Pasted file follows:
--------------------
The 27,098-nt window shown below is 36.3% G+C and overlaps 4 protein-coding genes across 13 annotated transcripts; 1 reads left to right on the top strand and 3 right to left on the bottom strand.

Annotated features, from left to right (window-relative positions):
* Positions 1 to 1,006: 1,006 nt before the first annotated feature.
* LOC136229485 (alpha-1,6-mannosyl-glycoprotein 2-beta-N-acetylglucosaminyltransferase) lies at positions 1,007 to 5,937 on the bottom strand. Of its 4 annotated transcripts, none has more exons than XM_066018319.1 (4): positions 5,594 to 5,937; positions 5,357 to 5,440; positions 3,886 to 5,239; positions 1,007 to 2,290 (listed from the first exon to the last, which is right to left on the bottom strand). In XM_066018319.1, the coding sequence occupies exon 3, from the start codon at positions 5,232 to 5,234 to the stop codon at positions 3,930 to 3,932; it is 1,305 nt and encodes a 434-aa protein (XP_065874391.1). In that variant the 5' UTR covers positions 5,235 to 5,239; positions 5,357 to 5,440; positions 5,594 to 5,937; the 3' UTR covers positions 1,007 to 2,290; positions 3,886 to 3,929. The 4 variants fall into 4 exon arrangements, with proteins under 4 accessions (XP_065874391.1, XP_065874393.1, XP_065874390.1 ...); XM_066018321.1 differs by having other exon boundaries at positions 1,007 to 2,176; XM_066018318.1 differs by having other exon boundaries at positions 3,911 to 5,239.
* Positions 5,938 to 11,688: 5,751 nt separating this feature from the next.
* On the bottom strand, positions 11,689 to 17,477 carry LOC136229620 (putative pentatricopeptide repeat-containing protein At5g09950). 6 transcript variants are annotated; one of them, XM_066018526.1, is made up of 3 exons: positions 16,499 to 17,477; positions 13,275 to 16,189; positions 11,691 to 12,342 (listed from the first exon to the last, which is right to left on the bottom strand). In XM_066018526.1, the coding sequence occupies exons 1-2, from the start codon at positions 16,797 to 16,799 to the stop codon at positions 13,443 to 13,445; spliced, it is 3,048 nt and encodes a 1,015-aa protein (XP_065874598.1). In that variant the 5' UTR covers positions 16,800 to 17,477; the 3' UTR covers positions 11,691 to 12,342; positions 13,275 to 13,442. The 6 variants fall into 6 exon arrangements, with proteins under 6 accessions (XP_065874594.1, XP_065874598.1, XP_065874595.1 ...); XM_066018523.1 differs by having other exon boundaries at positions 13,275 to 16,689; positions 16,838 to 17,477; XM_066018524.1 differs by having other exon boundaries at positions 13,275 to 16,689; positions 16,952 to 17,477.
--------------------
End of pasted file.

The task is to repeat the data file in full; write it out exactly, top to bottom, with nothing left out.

The 27,098-nt window shown below is 36.3% G+C and overlaps 4 protein-coding genes across 13 annotated transcripts; 1 reads left to right on the top strand and 3 right to left on the bottom strand.

Annotated features, from left to right (window-relative positions):
* Positions 1 to 1,006: 1,006 nt before the first annotated feature.
* LOC136229485 (alpha-1,6-mannosyl-glycoprotein 2-beta-N-acetylglucosaminyltransferase) lies at positions 1,007 to 5,937 on the bottom strand. Of its 4 annotated transcripts, none has more exons than XM_066018319.1 (4): positions 5,594 to 5,937; positions 5,357 to 5,440; positions 3,886 to 5,239; positions 1,007 to 2,290 (listed from the first exon to the last, which is right to left on the bottom strand). In XM_066018319.1, the coding sequence occupies exon 3, from the start codon at positions 5,232 to 5,234 to the stop codon at positions 3,930 to 3,932; it is 1,305 nt and encodes a 434-aa protein (XP_065874391.1). In that variant the 5' UTR covers positions 5,235 to 5,239; positions 5,357 to 5,440; positions 5,594 to 5,937; the 3' UTR covers positions 1,007 to 2,290; positions 3,886 to 3,929. The 4 variants fall into 4 exon arrangements, with proteins under 4 accessions (XP_065874391.1, XP_065874393.1, XP_065874390.1 ...); XM_066018321.1 differs by having other exon boundaries at positions 1,007 to 2,176; XM_066018318.1 differs by having other exon boundaries at positions 3,911 to 5,239.
* Positions 5,938 to 11,688: 5,751 nt separating this feature from the next.
* On the bottom strand, positions 11,689 to 17,477 carry LOC136229620 (putative pentatricopeptide repeat-containing protein At5g09950). 6 transcript variants are annotated; one of them, XM_066018526.1, is made up of 3 exons: positions 16,499 to 17,477; positions 13,275 to 16,189; positions 11,691 to 12,342 (listed from the first exon to the last, which is right to left on the bottom strand). In XM_066018526.1, the coding sequence occupies exons 1-2, from the start codon at positions 16,797 to 16,799 to the stop codon at positions 13,443 to 13,445; spliced, it is 3,048 nt and encodes a 1,015-aa protein (XP_065874598.1). In that variant the 5' UTR covers positions 16,800 to 17,477; the 3' UTR covers positions 11,691 to 12,342; positions 13,275 to 13,442. The 6 variants fall into 6 exon arrangements, with proteins under 6 accessions (XP_065874594.1, XP_065874598.1, XP_065874595.1 ...); XM_066018523.1 differs by having other exon boundaries at positions 13,275 to 16,689; positions 16,838 to 17,477; XM_066018524.1 differs by having other exon boundaries at positions 13,275 to 16,689; positions 16,952 to 17,477.